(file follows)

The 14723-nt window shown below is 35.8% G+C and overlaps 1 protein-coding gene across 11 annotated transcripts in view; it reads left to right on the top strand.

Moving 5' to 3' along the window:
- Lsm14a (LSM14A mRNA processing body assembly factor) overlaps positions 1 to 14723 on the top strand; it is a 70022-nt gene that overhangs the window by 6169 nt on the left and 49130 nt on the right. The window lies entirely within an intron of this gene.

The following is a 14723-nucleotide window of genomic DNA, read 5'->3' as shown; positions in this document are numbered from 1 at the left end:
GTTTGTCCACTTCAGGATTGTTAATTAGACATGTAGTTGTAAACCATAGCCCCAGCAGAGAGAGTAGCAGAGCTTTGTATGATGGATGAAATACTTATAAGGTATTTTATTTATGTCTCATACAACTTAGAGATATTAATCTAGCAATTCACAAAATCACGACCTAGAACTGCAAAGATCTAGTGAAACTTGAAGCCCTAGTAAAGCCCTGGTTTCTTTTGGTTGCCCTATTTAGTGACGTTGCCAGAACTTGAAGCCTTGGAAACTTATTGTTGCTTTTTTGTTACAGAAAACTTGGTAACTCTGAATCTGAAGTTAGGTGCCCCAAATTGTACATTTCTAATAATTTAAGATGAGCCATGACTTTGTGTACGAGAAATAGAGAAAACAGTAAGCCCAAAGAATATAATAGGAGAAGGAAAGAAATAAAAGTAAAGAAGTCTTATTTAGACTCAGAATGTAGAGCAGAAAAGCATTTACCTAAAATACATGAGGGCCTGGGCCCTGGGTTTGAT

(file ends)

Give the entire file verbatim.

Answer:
The 14723-nt window shown below is 35.8% G+C and overlaps 1 protein-coding gene across 11 annotated transcripts in view; it reads left to right on the top strand.

Moving 5' to 3' along the window:
- Lsm14a (LSM14A mRNA processing body assembly factor) overlaps positions 1 to 14723 on the top strand; it is a 70022-nt gene that overhangs the window by 6169 nt on the left and 49130 nt on the right. The window lies entirely within an intron of this gene.

The following is a 14723-nucleotide window of genomic DNA, read 5'->3' as shown; positions in this document are numbered from 1 at the left end:
GTTTGTCCACTTCAGGATTGTTAATTAGACATGTAGTTGTAAACCATAGCCCCAGCAGAGAGAGTAGCAGAGCTTTGTATGATGGATGAAATACTTATAAGGTATTTTATTTATGTCTCATACAACTTAGAGATATTAATCTAGCAATTCACAAAATCACGACCTAGAACTGCAAAGATCTAGTGAAACTTGAAGCCCTAGTAAAGCCCTGGTTTCTTTTGGTTGCCCTATTTAGTGACGTTGCCAGAACTTGAAGCCTTGGAAACTTATTGTTGCTTTTTTGTTACAGAAAACTTGGTAACTCTGAATCTGAAGTTAGGTGCCCCAAATTGTACATTTCTAATAATTTAAGATGAGCCATGACTTTGTGTACGAGAAATAGAGAAAACAGTAAGCCCAAAGAATATAATAGGAGAAGGAAAGAAATAAAAGTAAAGAAGTCTTATTTAGACTCAGAATGTAGAGCAGAAAAGCATTTACCTAAAATACATGAGGGCCTGGGCCCTGGGTTTGAT